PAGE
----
Former VPIRG Trustee and current Assistant Research Professor at the UVM, Richard Watts, Ph.D., blogs from the Federal Court House in New York City.
Monday, January 14th, 2013
At a few minutes before 10:00, the court room on the 17th Floor of the Federal Court House in Manhattan fell silent. More than 80 dark-suited (mostly) lawyers and observers turned quiet as they waited to hear the arguments in the latest round of Entergy et al. v. Vermont et al this cool New York City morning January 14.
After the judges entered and the court was called to order, there was a moment, fittingly, when four Vermont journalists were allowed to take photos (see VT Digger and Vermont Public Radio). Then the action was fast and furious. Over the next 37 minutes, the two hired guns; Kathleen Sullivan for Entergy and David Frederick representing Vermont, argued clearly and passionately, responding to the frequent interruptions with aplomb, disagreeing politely with the judges and quoting legal rulings with ease. The bespectacled Frederick used his hands sparingly, Sullivan’s gestures were expansive – despite the high stakes, both clearly comfortable in the dark-paneled court room.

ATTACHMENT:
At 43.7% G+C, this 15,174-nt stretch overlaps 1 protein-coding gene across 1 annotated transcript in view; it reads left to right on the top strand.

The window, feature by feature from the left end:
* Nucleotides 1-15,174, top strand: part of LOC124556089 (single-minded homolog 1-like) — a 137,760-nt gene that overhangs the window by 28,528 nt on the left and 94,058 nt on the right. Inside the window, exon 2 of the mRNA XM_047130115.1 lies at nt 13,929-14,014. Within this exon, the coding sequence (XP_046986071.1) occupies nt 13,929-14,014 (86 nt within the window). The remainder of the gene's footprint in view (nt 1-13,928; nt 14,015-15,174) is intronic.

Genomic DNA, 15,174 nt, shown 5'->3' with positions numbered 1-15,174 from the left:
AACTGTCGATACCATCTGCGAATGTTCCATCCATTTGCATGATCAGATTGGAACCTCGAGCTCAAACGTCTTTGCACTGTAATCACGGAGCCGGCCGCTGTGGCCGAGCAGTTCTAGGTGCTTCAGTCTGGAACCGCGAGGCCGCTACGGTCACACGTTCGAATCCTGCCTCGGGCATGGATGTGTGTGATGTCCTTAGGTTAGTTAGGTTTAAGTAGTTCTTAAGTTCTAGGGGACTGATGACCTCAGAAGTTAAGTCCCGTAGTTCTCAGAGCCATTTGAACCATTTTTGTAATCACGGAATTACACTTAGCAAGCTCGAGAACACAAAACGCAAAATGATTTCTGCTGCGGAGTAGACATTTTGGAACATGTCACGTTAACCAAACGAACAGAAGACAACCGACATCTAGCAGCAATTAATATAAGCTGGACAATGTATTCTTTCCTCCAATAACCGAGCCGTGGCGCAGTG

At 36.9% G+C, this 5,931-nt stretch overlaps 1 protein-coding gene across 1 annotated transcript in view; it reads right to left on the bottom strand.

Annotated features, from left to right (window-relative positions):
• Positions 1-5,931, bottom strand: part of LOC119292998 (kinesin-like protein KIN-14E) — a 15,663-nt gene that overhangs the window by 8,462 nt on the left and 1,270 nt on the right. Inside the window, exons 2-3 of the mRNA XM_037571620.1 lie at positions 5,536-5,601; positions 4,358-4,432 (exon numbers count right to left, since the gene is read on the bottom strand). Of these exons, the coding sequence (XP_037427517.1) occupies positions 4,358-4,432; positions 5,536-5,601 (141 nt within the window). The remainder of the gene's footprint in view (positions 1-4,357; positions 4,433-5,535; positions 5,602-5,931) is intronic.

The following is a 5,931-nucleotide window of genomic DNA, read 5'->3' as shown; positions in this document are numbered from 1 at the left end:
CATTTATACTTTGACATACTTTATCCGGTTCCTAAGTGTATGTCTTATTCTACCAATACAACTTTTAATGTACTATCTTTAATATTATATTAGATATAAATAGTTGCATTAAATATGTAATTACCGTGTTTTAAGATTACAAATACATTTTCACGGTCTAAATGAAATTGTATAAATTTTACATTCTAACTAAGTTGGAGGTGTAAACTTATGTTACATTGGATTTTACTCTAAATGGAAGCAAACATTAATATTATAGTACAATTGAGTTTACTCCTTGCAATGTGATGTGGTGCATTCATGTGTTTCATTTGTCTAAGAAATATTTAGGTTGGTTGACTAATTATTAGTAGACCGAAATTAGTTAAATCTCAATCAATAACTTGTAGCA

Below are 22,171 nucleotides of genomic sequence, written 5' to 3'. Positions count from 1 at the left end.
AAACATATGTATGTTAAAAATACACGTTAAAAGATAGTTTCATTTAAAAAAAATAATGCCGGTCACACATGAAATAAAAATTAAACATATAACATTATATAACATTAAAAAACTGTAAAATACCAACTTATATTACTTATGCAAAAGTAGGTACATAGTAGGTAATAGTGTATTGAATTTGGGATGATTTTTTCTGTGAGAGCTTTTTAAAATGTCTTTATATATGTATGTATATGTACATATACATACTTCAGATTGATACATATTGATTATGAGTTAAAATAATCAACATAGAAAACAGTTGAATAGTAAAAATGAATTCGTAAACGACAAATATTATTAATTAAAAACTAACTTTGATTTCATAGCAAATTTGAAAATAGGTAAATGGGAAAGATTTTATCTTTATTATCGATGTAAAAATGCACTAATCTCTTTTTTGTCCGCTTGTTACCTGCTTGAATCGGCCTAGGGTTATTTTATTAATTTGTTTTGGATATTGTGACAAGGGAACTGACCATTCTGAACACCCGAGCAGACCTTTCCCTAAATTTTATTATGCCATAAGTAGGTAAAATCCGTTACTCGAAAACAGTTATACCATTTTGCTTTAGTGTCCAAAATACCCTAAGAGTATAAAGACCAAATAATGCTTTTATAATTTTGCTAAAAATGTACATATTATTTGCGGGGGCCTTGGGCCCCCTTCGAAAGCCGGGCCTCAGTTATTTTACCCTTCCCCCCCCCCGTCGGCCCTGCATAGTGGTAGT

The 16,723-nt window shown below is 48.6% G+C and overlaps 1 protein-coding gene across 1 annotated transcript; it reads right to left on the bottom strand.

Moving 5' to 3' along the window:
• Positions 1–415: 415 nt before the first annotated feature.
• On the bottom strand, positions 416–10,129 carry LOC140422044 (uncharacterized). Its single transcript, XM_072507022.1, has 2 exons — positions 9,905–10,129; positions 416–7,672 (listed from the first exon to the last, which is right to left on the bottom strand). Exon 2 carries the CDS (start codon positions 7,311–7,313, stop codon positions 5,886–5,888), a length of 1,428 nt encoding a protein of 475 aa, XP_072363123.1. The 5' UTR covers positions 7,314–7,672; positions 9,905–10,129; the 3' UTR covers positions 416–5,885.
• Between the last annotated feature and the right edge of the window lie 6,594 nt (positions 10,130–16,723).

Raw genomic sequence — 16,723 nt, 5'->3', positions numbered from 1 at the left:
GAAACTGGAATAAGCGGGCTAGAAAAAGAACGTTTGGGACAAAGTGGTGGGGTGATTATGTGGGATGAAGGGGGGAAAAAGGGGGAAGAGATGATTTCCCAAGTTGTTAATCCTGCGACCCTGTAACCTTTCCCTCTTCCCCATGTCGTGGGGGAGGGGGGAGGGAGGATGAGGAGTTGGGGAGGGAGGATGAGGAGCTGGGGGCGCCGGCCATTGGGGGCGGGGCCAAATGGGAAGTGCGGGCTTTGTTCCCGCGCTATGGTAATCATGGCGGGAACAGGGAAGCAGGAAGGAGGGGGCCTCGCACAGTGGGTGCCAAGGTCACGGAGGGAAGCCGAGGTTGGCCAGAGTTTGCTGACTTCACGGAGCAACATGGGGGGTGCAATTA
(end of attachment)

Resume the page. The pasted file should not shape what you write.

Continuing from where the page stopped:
How did it come to this, a court room on the 17th floor of a massive federal building hundreds of miles from Vermont? I joined a group of other Vermonters who traveled to watch the oral arguments before the 2nd Circuit Court of Appeals. I wanted to continue to explore the question of how a plant that provided more than one-third of the state’ s electricity for over 40 years went from valued asset to pariah – at odds with state regulators, the state’s governor and state policy-makers. Many other Vermonters made the trip; Attorney-General Bill Sorrell and his legal team, CLF’s Sandra Levine and advocates representing Entergy, Beyond Nuclear and the Citizen Awareness Network. The Vermont press turned out in numbers; Vermont Public Radio; WPTZ and WCAX and VT Digger among others.